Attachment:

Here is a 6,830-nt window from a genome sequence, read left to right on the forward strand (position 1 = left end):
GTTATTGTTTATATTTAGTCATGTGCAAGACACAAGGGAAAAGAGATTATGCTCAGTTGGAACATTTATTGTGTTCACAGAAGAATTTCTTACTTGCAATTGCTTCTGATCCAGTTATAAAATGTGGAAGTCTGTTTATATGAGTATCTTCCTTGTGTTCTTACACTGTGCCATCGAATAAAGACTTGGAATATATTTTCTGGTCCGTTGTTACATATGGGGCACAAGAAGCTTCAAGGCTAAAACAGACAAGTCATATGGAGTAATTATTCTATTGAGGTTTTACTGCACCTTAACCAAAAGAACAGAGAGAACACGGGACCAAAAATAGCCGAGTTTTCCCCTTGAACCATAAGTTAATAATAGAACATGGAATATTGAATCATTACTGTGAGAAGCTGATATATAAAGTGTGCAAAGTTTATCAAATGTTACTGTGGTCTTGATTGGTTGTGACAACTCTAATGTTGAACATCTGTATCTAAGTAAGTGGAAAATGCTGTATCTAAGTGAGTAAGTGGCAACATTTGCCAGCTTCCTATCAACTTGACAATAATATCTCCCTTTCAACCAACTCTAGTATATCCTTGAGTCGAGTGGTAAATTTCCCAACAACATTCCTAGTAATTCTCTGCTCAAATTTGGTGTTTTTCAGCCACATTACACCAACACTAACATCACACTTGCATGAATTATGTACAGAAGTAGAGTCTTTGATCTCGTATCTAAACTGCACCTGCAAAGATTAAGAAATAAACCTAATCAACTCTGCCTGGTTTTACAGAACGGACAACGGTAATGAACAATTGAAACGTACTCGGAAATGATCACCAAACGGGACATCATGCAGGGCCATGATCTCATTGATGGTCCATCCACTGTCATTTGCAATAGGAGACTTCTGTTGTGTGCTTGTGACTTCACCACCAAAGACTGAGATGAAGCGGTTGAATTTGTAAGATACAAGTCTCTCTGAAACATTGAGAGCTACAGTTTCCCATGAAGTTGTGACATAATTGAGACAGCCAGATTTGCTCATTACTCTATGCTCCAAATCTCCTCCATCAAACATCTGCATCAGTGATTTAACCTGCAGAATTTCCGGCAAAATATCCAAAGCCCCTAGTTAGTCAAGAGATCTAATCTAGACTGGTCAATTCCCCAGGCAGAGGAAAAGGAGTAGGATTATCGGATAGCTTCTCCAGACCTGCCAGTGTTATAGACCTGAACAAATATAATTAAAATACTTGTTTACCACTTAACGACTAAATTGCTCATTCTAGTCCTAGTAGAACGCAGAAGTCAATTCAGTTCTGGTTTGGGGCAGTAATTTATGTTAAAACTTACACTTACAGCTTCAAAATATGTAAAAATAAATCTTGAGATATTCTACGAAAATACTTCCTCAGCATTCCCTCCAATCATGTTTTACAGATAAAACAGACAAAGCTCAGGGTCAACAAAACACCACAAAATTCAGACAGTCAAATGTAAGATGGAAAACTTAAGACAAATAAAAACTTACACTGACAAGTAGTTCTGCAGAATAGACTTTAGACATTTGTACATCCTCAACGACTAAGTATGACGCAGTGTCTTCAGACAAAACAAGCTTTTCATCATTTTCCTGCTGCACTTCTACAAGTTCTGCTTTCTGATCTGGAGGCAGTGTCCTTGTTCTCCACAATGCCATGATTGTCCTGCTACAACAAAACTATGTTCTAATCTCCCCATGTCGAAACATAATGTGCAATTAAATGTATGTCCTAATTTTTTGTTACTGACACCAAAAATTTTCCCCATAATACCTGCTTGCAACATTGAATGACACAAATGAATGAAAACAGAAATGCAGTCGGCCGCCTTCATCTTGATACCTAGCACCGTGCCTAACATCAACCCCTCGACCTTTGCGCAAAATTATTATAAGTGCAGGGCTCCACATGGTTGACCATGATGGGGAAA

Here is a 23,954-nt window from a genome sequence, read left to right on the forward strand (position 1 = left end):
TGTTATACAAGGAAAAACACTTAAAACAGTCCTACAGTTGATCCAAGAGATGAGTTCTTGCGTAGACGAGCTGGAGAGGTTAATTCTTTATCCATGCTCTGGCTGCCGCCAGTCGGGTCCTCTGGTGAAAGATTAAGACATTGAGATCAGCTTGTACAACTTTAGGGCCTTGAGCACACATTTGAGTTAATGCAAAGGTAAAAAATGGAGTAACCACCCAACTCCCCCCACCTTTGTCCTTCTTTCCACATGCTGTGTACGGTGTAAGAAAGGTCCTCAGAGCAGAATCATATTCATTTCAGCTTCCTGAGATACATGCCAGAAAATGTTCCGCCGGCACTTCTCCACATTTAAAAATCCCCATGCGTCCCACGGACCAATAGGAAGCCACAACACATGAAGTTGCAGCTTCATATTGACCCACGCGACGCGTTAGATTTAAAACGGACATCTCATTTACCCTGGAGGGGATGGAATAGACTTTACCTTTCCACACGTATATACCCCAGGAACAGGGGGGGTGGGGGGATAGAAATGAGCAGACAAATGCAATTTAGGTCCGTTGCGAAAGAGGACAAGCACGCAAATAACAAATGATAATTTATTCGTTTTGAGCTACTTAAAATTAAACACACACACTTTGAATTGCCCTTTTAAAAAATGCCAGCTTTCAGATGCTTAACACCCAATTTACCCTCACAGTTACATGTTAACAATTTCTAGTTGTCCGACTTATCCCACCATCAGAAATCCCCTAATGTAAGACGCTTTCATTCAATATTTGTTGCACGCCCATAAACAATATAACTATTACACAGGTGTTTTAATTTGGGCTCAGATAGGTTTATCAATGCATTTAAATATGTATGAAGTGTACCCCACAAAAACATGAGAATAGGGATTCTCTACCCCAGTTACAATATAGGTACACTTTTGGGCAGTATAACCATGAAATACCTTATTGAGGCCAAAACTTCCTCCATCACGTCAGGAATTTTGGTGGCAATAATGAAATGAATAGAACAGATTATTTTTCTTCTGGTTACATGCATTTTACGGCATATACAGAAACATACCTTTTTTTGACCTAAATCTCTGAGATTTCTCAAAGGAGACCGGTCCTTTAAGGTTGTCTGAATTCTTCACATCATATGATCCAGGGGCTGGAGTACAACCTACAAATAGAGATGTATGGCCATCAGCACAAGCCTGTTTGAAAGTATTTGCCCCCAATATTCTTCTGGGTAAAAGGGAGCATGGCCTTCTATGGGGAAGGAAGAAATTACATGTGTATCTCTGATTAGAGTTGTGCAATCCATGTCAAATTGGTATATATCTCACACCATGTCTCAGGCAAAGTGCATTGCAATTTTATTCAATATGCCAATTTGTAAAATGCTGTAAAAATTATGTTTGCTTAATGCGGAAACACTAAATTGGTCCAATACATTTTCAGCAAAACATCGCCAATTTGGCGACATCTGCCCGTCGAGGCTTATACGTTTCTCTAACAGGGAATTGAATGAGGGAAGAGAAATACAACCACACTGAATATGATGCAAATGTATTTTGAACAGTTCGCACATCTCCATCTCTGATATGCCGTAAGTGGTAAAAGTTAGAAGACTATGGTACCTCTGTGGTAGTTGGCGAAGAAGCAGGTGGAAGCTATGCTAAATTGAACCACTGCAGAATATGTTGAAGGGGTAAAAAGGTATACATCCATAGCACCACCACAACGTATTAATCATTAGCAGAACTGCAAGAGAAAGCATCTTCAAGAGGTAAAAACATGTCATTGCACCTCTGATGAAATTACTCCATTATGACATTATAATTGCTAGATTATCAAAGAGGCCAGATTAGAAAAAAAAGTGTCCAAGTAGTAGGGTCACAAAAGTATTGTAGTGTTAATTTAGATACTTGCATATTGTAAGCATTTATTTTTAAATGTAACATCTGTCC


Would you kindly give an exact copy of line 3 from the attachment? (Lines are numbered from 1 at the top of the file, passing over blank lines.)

Here is a 23,954-nt window from a genome sequence, read left to right on the forward strand (position 1 = left end):